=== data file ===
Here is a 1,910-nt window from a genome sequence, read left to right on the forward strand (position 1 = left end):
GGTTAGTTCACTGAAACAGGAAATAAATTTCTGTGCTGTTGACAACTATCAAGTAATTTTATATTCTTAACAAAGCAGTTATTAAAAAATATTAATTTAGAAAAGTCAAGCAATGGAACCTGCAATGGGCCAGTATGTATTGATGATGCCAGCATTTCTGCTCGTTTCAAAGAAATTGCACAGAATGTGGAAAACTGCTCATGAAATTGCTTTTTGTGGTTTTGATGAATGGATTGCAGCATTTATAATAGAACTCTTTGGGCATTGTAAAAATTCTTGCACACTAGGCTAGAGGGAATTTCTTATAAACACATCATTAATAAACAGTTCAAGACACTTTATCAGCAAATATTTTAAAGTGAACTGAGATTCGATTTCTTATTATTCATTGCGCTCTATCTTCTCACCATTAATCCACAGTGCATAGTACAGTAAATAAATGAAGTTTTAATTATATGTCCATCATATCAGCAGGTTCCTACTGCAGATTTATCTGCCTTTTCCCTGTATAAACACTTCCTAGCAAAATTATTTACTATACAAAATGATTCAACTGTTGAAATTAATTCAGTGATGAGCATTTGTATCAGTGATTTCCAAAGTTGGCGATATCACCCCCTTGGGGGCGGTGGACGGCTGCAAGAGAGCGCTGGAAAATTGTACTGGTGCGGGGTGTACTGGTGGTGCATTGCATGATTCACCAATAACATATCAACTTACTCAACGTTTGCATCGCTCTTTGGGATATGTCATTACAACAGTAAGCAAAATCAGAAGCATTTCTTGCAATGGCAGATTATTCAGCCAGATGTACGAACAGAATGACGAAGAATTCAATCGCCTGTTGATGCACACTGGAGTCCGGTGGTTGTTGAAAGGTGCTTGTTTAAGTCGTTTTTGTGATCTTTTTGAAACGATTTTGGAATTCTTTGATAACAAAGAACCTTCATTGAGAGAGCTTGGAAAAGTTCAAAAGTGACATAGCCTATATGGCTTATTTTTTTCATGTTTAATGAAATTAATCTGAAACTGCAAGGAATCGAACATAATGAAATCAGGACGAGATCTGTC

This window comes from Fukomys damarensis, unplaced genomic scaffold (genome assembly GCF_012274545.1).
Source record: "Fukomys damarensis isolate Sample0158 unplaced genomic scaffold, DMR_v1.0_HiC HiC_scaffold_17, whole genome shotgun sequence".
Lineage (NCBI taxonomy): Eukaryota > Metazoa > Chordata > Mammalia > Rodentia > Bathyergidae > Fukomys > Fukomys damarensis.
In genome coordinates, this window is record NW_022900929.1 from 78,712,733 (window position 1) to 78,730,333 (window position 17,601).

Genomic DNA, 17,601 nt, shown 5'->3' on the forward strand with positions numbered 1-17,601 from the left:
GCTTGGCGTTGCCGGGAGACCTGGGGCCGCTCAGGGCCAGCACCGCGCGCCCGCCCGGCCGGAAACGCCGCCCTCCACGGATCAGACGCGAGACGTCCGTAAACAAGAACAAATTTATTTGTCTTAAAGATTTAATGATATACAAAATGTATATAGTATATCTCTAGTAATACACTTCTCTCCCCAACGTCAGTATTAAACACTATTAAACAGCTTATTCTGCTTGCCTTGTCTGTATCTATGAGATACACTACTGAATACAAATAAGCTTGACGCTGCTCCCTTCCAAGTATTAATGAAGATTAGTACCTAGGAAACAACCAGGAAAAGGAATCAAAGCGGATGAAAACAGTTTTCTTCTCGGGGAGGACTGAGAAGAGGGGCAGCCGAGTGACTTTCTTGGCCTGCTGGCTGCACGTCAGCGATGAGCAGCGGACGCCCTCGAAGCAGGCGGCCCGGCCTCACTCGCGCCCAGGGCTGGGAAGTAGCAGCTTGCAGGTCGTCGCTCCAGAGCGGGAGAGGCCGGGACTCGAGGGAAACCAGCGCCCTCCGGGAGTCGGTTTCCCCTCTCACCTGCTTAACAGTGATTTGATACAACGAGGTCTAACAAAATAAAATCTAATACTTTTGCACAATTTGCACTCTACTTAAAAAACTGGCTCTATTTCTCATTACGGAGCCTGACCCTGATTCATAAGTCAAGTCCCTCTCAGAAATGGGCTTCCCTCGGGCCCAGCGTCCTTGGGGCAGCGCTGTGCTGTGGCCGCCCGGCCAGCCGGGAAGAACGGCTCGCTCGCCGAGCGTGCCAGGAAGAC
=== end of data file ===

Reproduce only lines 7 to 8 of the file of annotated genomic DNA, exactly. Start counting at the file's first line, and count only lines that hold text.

Genomic DNA, 17,601 nt, shown 5'->3' on the forward strand with positions numbered 1-17,601 from the left:
GCTTGGCGTTGCCGGGAGACCTGGGGCCGCTCAGGGCCAGCACCGCGCGCCCGCCCGGCCGGAAACGCCGCCCTCCACGGATCAGACGCGAGACGTCCGTAAACAAGAACAAATTTATTTGTCTTAAAGATTTAATGATATACAAAATGTATATAGTATATCTCTAGTAATACACTTCTCTCCCCAACGTCAGTATTAAACACTATTAAACAGCTTATTCTGCTTGCCTTGTCTGTATCTATGAGATACACTACTGAATACAAATAAGCTTGACGCTGCTCCCTTCCAAGTATTAATGAAGATTAGTACCTAGGAAACAACCAGGAAAAGGAATCAAAGCGGATGAAAACAGTTTTCTTCTCGGGGAGGACTGAGAAGAGGGGCAGCCGAGTGACTTTCTTGGCCTGCTGGCTGCACGTCAGCGATGAGCAGCGGACGCCCTCGAAGCAGGCGGCCCGGCCTCACTCGCGCCCAGGGCTGGGAAGTAGCAGCTTGCAGGTCGTCGCTCCAGAGCGGGAGAGGCCGGGACTCGAGGGAAACCAGCGCCCTCCGGGAGTCGGTTTCCCCTCTCACCTGCTTAACAGTGATTTGATACAACGAGGTCTAACAAAATAAAATCTAATACTTTTGCACAATTTGCACTCTACTTAAAAAACTGGCTCTATTTCTCATTACGGAGCCTGACCCTGATTCATAAGTCAAGTCCCTCTCAGAAATGGGCTTCCCTCGGGCCCAGCGTCCTTGGGGCAGCGCTGTGCTGTGGCCGCCCGGCCAGCCGGGAAGAACGGCTCGCTCGCCGAGCGTGCCAGGAAGAC